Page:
Piper extracts were characterized via liquid chromatography-mass spectrometry (LC-MS), using an Agilent (Santa Clara, CA) 1200 analytical HPLC equipped with a binary pump, autosampler, column compartment and diode array UV/Vis detector, coupled to an Agilent 6230 Time-of-Flight mass spectrometer via an electrospray ionization source (ESI-TOF; gas temperature: 325 °C, flow: 10 L/m; nebulizer pressure: 35 psig; VCap: 3500 V; fragmentor: 165 V; skimmer: 65 V; octopole: 750 V). Extracts (0.20 μL) for P. kelleyi were co-injected with anofinic acid internal standard (1.00 uL, 0.2 M) and eluted at 0.500 mL/min through a Kinetex EVO C18 column (Phenomenex, 2.1 x 100 mm, 2.6 μ, 100 Å) at 40 °C. The linear binary gradient was comprised of buffers A (water containing 0.1 % formic acid) and B (acetonitrile containing 0.1 % formic acid) changing over 20 minutes accordingly: 0-1 min 20% B, ramp to 50% B at 6 min, ramp to 100% B at 12 min, 12-16 min hold at 100% B, 16-17 min ramp to 20% B, 17-20 min hold at 20% B. Raw LC-MS data were converted to mzML format using ProteoWizard (Kessner et al., 2008) before processing using the XCMS package in the R statistical programming software (Team, 2014). Chromatographic features were retention time corrected and aligned using density grouping. LC-MS features were sum-aggregated based on CAMERA classification (Kuhl et al., 2012) as to not overstate compositional richness. LC-UV chromatograms were integrated (l = 254) using Agilent MassHunter. This wavelength was chosen because it is representative of the relative concentrations of the NMR-apparent molecules in P. kelleyi, which allows for valid inferences about the composition of molecules in crude 1H NMR spectra.

Compositional diversity vs. metabolic complexity

Compositional diversity (DC) or metabolic complexity (DM) can be calculated as Richness, Shannon or Simpson diversity, or beyond into higher q values using analogous methods for calculating Hill numbers for community data (Marion et al., 2015). Metabolic complexity arises in chemical mixtures, such as a crude plant extracts, from the aggregation of molecules, each with their own structural complexity, in proportion to their composition. Figure 1 outlines how the 1H NMR spectra of individual molecules combine to yield crude mixture spectra within our framework for understanding the properties of chemical mixtures and their constituent molecules that yield metabolic complexity. If one were to analyze a hypothetical crude extract, separation methods such as liquid chromatography (LC) and gas chromatography (GC) provide a compositional profile of this mixture wherein each peak represents a different molecule (Fig. 1, compositional diversity). If each of these compounds is isolated to obtain a 1H NMR spectrum, each spectrum reflects the complexity of that molecule (Fig. 1, structural complexity). The structural complexity index of a molecule is calculated in the same fashion as one would for compositional diversity, but instead of each peak representing a whole molecule, it represents a structural feature of that molecule; all peaks in a spectrum represent the spectral fingerprint of an entire molecule.

Recombining these individual 1H NMR spectra according to their relative abundance yields a 1H NMR spectrum that reflects the crude mixture before separation. Similar structural features of molecules will lead to overlapping 1H NMR signals that increase abundance for those signals, lowering signal evenness. Dissimilar structural features will have non-overlapping signals, leading to higher peak richness (Fig. 1, structural dissimilarity). One can therefore view the diversity of crude 1H NMR as a gross measure of metabolic complexity, incorporating the composition, complexity and dissimilarity of phytochemical mixtures.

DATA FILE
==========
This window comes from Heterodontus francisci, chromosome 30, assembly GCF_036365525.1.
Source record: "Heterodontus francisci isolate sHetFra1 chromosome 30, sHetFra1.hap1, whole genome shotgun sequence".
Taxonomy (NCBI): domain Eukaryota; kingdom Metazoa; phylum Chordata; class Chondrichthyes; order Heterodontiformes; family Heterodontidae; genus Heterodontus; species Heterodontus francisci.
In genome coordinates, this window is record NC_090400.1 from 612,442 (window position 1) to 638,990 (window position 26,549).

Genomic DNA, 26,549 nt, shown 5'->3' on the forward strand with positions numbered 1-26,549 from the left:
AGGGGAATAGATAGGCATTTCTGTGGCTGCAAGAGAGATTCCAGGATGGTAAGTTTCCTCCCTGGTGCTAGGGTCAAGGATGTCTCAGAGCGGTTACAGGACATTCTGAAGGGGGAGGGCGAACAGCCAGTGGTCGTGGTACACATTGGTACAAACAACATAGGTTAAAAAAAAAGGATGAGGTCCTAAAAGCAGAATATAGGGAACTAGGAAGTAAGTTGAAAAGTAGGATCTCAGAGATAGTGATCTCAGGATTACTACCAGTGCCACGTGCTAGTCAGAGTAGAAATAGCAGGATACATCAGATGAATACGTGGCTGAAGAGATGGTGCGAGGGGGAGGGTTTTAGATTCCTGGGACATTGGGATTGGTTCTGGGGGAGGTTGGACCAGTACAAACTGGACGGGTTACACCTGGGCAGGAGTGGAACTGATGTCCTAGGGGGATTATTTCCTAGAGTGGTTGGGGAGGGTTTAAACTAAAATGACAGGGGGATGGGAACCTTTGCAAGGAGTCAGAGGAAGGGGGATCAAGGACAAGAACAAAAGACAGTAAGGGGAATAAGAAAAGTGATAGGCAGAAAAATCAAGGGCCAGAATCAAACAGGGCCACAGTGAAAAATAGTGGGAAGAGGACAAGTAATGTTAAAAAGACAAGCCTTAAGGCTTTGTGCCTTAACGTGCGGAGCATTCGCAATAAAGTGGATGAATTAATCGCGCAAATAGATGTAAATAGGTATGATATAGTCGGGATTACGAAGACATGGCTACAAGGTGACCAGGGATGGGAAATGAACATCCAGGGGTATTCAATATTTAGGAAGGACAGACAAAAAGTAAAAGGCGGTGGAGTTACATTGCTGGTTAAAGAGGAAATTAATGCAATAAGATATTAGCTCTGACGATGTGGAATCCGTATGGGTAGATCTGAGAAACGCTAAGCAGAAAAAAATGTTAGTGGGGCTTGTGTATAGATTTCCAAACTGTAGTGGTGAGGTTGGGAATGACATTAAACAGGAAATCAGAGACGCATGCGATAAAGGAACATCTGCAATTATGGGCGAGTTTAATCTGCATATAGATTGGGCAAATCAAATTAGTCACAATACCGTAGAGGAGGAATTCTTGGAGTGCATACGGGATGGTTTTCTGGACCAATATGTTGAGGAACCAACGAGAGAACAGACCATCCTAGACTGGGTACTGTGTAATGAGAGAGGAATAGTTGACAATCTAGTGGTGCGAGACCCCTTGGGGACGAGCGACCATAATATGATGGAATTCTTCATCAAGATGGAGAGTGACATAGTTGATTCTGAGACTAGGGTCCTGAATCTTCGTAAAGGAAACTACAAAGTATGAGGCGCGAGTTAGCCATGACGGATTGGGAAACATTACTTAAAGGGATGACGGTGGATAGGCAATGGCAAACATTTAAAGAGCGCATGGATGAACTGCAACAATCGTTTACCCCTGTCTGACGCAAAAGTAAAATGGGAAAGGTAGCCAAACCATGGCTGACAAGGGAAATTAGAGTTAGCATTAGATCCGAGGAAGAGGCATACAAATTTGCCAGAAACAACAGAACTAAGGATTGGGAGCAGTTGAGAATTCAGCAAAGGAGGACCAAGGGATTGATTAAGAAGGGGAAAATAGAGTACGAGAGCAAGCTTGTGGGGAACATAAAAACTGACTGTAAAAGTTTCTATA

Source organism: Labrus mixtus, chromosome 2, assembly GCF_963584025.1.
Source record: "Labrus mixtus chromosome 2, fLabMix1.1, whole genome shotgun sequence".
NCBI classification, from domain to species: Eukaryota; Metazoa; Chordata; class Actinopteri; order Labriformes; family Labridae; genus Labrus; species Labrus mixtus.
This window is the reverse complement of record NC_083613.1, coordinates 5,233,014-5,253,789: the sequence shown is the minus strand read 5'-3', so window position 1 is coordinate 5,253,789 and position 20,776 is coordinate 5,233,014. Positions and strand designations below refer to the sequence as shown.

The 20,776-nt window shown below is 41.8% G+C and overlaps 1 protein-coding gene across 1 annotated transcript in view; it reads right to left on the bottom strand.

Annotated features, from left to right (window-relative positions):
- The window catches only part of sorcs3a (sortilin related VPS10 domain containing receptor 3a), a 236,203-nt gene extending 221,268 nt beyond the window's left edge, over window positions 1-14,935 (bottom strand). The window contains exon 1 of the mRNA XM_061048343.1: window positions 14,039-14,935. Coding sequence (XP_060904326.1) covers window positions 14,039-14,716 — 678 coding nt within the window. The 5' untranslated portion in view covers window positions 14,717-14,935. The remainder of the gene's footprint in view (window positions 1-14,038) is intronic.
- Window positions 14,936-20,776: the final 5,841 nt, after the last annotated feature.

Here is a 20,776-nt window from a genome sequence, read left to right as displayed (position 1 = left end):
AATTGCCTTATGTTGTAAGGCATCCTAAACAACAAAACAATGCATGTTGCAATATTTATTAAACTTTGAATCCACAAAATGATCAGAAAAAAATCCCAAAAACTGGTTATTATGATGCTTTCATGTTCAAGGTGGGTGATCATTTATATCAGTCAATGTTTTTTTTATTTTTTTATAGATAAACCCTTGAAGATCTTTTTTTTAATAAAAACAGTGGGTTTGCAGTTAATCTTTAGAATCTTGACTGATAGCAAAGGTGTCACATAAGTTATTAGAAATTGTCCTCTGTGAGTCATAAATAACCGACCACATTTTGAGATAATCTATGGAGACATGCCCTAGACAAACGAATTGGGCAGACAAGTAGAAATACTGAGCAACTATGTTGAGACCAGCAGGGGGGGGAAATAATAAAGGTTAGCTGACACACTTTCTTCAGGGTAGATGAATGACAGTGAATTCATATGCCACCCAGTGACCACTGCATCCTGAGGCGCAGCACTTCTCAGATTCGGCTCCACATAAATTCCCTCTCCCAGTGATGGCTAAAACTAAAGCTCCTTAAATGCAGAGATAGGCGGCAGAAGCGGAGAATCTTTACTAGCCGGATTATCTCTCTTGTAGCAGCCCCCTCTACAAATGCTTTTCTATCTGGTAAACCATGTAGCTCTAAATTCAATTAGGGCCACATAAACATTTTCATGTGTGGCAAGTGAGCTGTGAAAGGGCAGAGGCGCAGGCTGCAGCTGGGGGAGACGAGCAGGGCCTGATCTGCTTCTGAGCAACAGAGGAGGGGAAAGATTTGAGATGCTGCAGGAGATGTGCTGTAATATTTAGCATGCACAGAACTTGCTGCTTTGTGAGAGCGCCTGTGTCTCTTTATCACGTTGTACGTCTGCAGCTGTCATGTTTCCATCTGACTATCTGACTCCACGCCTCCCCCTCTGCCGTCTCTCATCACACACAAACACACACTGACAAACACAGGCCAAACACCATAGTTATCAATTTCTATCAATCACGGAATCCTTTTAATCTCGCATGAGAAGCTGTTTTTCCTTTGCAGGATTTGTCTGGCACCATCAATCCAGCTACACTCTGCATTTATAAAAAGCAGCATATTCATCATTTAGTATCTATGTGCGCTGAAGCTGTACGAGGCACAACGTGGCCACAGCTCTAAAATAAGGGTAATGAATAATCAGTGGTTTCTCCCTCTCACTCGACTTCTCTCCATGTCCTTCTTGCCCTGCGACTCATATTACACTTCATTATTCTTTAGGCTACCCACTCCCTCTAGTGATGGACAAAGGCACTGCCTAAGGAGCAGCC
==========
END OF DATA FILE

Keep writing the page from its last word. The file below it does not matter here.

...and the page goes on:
Effective structural complexity (DSeff)

Once we have obtained compositional diversity (DC, from LC) and metabolic complexity (DM, from 1H NMR) as either Richness, Shannon or Inverse Simpson diversity, we can calculate effective structural complexity (DSeff) as follows:

 

(Eqn. 1)

Having removed the compositional contribution to metabolic complexity, effective structural complexity represents the remaining structural contribution. In terms of richness, this could be thought of as the average number of 1H NMR peaks per compound or as an abundance-weighted average for higher order Hill numbers. While seemingly simple, effective structural complexity represents both the structural complexity and dissimilarity of molecules in a mixture.

Metabolic complexity (DM) of a mixture can be decomposed into beta dissimilarity (βD) from mean structural complexity (DS) of all constituent molecules in a mixture, weighted to their concentration, as described for mean alpha diversity using community data by (Jost, 2007):

 

(Eqn. 2)

Highly dissimilar mixtures will lead to high metabolic complexity, even when the constituents of those mixtures have low structural complexity. Structural dissimilarity (DD) can be further decomposed from βD and compositional diversity:

 

(Eqn. 3)

which yields a number between 0 and 1 that can be interpreted as the fraction of signal overlap between constituents of a phytochemical mixture per compound. Mixtures with high structural dissimilarity (near one) have very little signal overlap, while mixtures having low structural dissimilarity have high signal overlap per compound. While this decomposition provides theoretical insight into partitioning chemical diversity, it is impractical for experimental data where structures and spectra of individual phytochemicals within a mixture are unknown. However, it is possible to estimate compositional diversity (DC) of phytochemical mixtures using hyphenated analytical methods (GC-, LC-), which can then be used to decompose structural complexity from metabolic complexity as in equation 1. If we combine equations 1-3, they simplify to give effective structural complexity as:

 

(Eqn. 4)

Effective structural complexity results from both structural parameters of chemical mixtures: structural dissimilarity and mean structural complexity. High DSeff can result from highly dissimilar mixtures or highly complex individual compounds.

Usage Notes

These data include the measures of phytochemical diversity generated in this study and the ecological data with which they are associated. ReadMe files will be uploaded with keys describing column names in tables.

Funding

National Science Foundation, Award: NSF 1442103